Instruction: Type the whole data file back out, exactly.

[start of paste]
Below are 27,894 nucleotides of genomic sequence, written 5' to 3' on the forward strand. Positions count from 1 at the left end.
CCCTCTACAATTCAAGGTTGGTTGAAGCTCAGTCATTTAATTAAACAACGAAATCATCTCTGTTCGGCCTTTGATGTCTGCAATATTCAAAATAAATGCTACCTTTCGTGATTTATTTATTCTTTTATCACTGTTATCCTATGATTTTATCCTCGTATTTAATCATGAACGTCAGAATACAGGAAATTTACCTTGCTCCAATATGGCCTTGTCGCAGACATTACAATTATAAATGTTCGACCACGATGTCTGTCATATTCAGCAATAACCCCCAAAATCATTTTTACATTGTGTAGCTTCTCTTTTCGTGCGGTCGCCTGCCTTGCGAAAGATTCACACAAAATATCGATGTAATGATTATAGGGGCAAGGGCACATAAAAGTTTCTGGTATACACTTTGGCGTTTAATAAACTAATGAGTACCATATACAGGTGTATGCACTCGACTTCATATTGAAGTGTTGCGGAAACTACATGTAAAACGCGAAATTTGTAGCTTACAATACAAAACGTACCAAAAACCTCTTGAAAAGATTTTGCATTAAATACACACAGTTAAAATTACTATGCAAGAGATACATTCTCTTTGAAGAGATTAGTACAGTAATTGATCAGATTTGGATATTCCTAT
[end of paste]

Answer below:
Below are 27,894 nucleotides of genomic sequence, written 5' to 3' on the forward strand. Positions count from 1 at the left end.
CCCTCTACAATTCAAGGTTGGTTGAAGCTCAGTCATTTAATTAAACAACGAAATCATCTCTGTTCGGCCTTTGATGTCTGCAATATTCAAAATAAATGCTACCTTTCGTGATTTATTTATTCTTTTATCACTGTTATCCTATGATTTTATCCTCGTATTTAATCATGAACGTCAGAATACAGGAAATTTACCTTGCTCCAATATGGCCTTGTCGCAGACATTACAATTATAAATGTTCGACCACGATGTCTGTCATATTCAGCAATAACCCCCAAAATCATTTTTACATTGTGTAGCTTCTCTTTTCGTGCGGTCGCCTGCCTTGCGAAAGATTCACACAAAATATCGATGTAATGATTATAGGGGCAAGGGCACATAAAAGTTTCTGGTATACACTTTGGCGTTTAATAAACTAATGAGTACCATATACAGGTGTATGCACTCGACTTCATATTGAAGTGTTGCGGAAACTACATGTAAAACGCGAAATTTGTAGCTTACAATACAAAACGTACCAAAAACCTCTTGAAAAGATTTTGCATTAAATACACACAGTTAAAATTACTATGCAAGAGATACATTCTCTTTGAAGAGATTAGTACAGTAATTGATCAGATTTGGATATTCCTAT